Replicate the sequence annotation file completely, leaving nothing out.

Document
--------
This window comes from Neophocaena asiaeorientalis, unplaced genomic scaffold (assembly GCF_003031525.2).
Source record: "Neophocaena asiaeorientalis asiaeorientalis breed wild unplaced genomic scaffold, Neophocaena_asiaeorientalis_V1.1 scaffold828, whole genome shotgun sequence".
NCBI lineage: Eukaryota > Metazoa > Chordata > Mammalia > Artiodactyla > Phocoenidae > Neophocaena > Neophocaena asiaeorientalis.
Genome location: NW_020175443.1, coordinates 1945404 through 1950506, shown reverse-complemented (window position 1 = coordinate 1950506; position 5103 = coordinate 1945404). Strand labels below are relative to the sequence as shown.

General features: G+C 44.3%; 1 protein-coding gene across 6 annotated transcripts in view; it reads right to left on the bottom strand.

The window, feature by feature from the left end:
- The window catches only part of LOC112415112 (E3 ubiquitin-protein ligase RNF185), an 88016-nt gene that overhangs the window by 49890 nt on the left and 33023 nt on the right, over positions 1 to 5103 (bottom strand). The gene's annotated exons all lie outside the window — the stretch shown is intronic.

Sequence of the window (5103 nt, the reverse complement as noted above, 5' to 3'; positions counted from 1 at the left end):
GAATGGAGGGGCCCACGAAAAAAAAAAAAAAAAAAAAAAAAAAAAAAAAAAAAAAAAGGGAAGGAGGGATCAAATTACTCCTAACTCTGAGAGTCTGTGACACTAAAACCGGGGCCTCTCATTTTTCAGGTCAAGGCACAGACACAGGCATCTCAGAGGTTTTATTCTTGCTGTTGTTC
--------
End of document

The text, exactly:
This window comes from Neophocaena asiaeorientalis, unplaced genomic scaffold (assembly GCF_003031525.2).
Source record: "Neophocaena asiaeorientalis asiaeorientalis breed wild unplaced genomic scaffold, Neophocaena_asiaeorientalis_V1.1 scaffold828, whole genome shotgun sequence".
NCBI lineage: Eukaryota > Metazoa > Chordata > Mammalia > Artiodactyla > Phocoenidae > Neophocaena > Neophocaena asiaeorientalis.
Genome location: NW_020175443.1, coordinates 1945404 through 1950506, shown reverse-complemented (window position 1 = coordinate 1950506; position 5103 = coordinate 1945404). Strand labels below are relative to the sequence as shown.

General features: G+C 44.3%; 1 protein-coding gene across 6 annotated transcripts in view; it reads right to left on the bottom strand.

The window, feature by feature from the left end:
- The window catches only part of LOC112415112 (E3 ubiquitin-protein ligase RNF185), an 88016-nt gene that overhangs the window by 49890 nt on the left and 33023 nt on the right, over positions 1 to 5103 (bottom strand). The gene's annotated exons all lie outside the window — the stretch shown is intronic.

Sequence of the window (5103 nt, the reverse complement as noted above, 5' to 3'; positions counted from 1 at the left end):
GAATGGAGGGGCCCACGAAAAAAAAAAAAAAAAAAAAAAAAAAAAAAAAAAAAAAAAGGGAAGGAGGGATCAAATTACTCCTAACTCTGAGAGTCTGTGACACTAAAACCGGGGCCTCTCATTTTTCAGGTCAAGGCACAGACACAGGCATCTCAGAGGTTTTATTCTTGCTGTTGTTC